"I really want to set the record for 3s in a season, I really want that one," Redfern said. "I've been so close, it's really annoying."

"It's my fault," Winquest said. "I didn't schedule enough games."

By the end of her junior season, Redfern grabbed ownership of the most career 3-pointers for any 2A athlete (246) and is in second place in any division with 290 after hitting 44 from deep in 11 games.

She also owns the 2A record for most 3-pointers in a single game with 11, set her sophomore year against rival North Tahoe, who coincidentally, or not, is her favorite opponent to play against.

The 11 3s are tied for second in the state in any division.

She also is in second place in that category with 10, also against the Lakers last season.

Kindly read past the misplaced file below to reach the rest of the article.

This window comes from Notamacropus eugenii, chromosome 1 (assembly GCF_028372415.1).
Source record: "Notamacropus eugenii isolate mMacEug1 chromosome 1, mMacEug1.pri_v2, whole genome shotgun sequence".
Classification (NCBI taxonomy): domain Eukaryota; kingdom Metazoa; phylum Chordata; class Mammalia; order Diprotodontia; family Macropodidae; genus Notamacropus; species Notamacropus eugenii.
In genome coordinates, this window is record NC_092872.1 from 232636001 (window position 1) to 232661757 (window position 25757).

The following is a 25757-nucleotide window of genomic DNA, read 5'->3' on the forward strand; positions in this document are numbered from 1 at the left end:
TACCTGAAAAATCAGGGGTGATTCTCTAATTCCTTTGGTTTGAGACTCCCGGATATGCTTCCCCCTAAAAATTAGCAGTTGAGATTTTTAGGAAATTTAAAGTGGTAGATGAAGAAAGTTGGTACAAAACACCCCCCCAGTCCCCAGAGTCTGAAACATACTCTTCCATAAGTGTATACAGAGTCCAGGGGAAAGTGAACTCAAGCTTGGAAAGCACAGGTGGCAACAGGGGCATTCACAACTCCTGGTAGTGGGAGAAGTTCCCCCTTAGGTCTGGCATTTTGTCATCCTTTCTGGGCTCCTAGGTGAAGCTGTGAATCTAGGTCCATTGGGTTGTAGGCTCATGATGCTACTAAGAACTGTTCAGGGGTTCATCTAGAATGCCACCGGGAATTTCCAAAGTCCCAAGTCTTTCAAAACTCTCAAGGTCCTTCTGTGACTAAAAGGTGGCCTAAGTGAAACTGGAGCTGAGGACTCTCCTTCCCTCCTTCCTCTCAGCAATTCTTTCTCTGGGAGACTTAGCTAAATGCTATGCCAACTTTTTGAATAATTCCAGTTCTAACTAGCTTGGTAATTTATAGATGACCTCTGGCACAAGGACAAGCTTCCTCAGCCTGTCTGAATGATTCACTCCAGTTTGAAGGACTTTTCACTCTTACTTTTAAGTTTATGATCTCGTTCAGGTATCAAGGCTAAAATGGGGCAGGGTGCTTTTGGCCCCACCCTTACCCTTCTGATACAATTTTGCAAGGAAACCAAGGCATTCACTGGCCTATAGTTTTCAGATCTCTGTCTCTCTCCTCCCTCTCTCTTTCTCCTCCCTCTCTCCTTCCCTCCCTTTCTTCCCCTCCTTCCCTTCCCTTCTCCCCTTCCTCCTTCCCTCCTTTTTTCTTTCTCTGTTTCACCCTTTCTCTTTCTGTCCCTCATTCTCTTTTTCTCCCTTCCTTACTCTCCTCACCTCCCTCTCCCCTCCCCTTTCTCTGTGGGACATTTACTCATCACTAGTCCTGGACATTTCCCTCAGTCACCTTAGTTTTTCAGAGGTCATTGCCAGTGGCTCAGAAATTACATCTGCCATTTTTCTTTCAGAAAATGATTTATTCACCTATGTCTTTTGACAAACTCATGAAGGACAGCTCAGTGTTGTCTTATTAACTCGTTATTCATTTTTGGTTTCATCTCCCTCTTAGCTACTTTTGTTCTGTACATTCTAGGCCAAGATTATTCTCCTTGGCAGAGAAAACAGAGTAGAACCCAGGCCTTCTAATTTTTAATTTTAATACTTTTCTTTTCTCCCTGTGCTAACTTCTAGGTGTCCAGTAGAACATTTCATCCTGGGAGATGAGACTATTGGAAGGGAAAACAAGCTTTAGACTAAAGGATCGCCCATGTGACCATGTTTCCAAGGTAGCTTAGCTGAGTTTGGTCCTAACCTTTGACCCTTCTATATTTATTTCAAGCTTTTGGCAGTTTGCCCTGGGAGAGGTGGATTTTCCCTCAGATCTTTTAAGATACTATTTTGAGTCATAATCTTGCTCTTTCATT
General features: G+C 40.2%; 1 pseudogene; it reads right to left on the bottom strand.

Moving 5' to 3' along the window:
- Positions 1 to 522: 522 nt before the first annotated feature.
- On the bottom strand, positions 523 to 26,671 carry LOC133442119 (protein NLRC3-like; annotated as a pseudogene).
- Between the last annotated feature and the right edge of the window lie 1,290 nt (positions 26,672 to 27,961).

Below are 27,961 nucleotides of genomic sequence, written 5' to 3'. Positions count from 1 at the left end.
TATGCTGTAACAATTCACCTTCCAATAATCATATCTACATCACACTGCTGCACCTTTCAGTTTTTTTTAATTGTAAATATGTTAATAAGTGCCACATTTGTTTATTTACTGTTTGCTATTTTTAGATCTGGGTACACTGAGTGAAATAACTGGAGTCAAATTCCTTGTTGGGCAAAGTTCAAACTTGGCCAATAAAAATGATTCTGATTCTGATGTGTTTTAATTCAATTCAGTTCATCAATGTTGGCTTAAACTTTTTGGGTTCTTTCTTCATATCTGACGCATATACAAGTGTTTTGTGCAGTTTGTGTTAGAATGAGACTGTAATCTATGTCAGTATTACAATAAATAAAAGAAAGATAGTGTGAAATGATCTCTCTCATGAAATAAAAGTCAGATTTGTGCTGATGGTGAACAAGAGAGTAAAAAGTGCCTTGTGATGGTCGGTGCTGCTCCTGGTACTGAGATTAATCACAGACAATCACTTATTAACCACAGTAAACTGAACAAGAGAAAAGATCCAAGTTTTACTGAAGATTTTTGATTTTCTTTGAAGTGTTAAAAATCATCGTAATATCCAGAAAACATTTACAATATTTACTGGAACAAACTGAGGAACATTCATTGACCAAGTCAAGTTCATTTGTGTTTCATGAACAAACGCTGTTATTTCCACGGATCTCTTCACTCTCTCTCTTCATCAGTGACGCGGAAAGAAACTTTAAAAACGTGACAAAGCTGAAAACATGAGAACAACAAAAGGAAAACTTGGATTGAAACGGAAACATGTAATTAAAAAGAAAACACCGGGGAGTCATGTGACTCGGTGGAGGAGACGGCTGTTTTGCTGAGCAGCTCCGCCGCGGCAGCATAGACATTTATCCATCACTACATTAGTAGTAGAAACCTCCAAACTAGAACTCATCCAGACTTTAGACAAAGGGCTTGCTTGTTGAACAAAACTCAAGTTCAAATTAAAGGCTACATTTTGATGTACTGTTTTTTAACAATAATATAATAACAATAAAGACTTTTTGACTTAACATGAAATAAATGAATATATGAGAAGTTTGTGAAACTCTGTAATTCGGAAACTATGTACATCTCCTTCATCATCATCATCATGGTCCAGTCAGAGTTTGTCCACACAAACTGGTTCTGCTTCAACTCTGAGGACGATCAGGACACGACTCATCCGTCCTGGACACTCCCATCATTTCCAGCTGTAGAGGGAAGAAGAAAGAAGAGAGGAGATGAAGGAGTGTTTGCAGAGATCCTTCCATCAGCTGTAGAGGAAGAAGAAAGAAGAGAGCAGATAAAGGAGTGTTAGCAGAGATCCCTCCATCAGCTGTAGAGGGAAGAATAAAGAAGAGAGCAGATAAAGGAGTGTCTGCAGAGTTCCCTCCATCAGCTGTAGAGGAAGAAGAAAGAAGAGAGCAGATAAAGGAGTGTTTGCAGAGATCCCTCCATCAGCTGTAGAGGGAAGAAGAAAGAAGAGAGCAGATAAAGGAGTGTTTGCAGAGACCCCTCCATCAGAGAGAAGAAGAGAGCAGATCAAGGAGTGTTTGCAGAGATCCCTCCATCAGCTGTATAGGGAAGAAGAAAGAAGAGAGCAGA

"If you leave her open, she's going to make you pay," Winquest said. "She's got depth so she can go from 25 feet out. A lot of 3s she hits in games are 4 to 5 feet beyond the 3-point line because she's being guarded so close. She's so intelligent and creative off the court, artistically, that she has that creative way of looking at things. She knows how to get her shot and get others involved."

'Quiet team leader'

Redfern also is moving up the career point leaderboard and is about to break the Incline school record.

With her 187 points in 10 games played this season, she has 1,401 for her career. That places her fifth best in 2A history and just 22 points behind former Highlander great Molly Franklin, who had 1,423 points from 2012 to 2015.

Redfern also has 15 blocks this season and has moved into second place in 2A with 195 behind former teammate Kira Porter (2013-16) who is way out front with 394.

Redfern is also ninth in career assists with 255 and over the next few weeks could move up to sixth.

She has a game high of 46 points set in 2017.